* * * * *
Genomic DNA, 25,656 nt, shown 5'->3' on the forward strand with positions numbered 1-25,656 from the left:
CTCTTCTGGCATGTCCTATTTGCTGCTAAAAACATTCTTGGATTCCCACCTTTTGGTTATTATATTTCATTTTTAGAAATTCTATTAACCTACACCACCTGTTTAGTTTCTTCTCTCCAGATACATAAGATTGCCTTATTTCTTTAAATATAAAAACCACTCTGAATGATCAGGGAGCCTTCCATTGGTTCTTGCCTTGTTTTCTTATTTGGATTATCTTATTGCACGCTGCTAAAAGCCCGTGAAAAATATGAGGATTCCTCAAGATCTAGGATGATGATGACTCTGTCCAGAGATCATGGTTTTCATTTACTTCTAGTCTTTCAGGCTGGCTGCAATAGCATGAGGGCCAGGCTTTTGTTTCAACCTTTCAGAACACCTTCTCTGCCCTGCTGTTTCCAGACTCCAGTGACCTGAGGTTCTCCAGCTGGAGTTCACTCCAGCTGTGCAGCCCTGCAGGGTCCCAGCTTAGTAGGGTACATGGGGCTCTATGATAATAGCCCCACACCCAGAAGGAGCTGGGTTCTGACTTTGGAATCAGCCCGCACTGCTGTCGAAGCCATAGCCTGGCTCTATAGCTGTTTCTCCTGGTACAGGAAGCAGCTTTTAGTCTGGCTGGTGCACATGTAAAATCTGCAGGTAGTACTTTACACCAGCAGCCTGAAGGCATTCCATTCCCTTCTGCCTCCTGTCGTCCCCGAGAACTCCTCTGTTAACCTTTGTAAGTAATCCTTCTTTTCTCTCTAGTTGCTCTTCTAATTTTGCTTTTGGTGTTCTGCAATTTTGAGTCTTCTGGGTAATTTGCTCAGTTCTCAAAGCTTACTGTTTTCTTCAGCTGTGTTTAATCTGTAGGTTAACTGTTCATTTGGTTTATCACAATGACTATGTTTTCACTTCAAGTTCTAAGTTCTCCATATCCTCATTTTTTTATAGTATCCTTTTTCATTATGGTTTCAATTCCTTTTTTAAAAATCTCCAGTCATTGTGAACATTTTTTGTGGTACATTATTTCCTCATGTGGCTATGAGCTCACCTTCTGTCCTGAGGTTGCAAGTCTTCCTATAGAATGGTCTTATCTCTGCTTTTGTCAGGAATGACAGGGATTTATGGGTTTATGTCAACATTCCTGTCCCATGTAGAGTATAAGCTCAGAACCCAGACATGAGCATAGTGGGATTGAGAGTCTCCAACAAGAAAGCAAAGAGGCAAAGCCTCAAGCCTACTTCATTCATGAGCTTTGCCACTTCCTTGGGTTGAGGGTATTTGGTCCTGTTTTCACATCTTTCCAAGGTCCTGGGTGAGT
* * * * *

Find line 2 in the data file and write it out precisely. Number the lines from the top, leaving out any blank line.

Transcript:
CTCTTCTGGCATGTCCTATTTGCTGCTAAAAACATTCTTGGATTCCCACCTTTTGGTTATTATATTTCATTTTTAGAAATTCTATTAACCTACACCACCTGTTTAGTTTCTTCTCTCCAGATACATAAGATTGCCTTATTTCTTTAAATATAAAAACCACTCTGAATGATCAGGGAGCCTTCCATTGGTTCTTGCCTTGTTTTCTTATTTGGATTATCTTATTGCACGCTGCTAAAAGCCCGTGAAAAATATGAGGATTCCTCAAGATCTAGGATGATGATGACTCTGTCCAGAGATCATGGTTTTCATTTACTTCTAGTCTTTCAGGCTGGCTGCAATAGCATGAGGGCCAGGCTTTTGTTTCAACCTTTCAGAACACCTTCTCTGCCCTGCTGTTTCCAGACTCCAGTGACCTGAGGTTCTCCAGCTGGAGTTCACTCCAGCTGTGCAGCCCTGCAGGGTCCCAGCTTAGTAGGGTACATGGGGCTCTATGATAATAGCCCCACACCCAGAAGGAGCTGGGTTCTGACTTTGGAATCAGCCCGCACTGCTGTCGAAGCCATAGCCTGGCTCTATAGCTGTTTCTCCTGGTACAGGAAGCAGCTTTTAGTCTGGCTGGTGCACATGTAAAATCTGCAGGTAGTACTTTACACCAGCAGCCTGAAGGCATTCCATTCCCTTCTGCCTCCTGTCGTCCCCGAGAACTCCTCTGTTAACCTTTGTAAGTAATCCTTCTTTTCTCTCTAGTTGCTCTTCTAATTTTGCTTTTGGTGTTCTGCAATTTTGAGTCTTCTGGGTAATTTGCTCAGTTCTCAAAGCTTACTGTTTTCTTCAGCTGTGTTTAATCTGTAGGTTAACTGTTCATTTGGTTTATCACAATGACTATGTTTTCACTTCAAGTTCTAAGTTCTCCATATCCTCATTTTTTTATAGTATCCTTTTTCATTATGGTTTCAATTCCTTTTTTAAAAATCTCCAGTCATTGTGAACATTTTTTGTGGTACATTATTTCCTCATGTGGCTATGAGCTCACCTTCTGTCCTGAGGTTGCAAGTCTTCCTATAGAATGGTCTTATCTCTGCTTTTGTCAGGAATGACAGGGATTTATGGGTTTATGTCAACATTCCTGTCCCATGTAGAGTATAAGCTCAGAACCCAGACATGAGCATAGTGGGATTGAGAGTCTCCAACAAGAAAGCAAAGAGGCAAAGCCTCAAGCCTACTTCATTCATGAGCTTTGCCACTTCCTTGGGTTGAGGGTATTTGGTCCTGTTTTCACATCTTTCCAAGGTCCTGGGTGAGT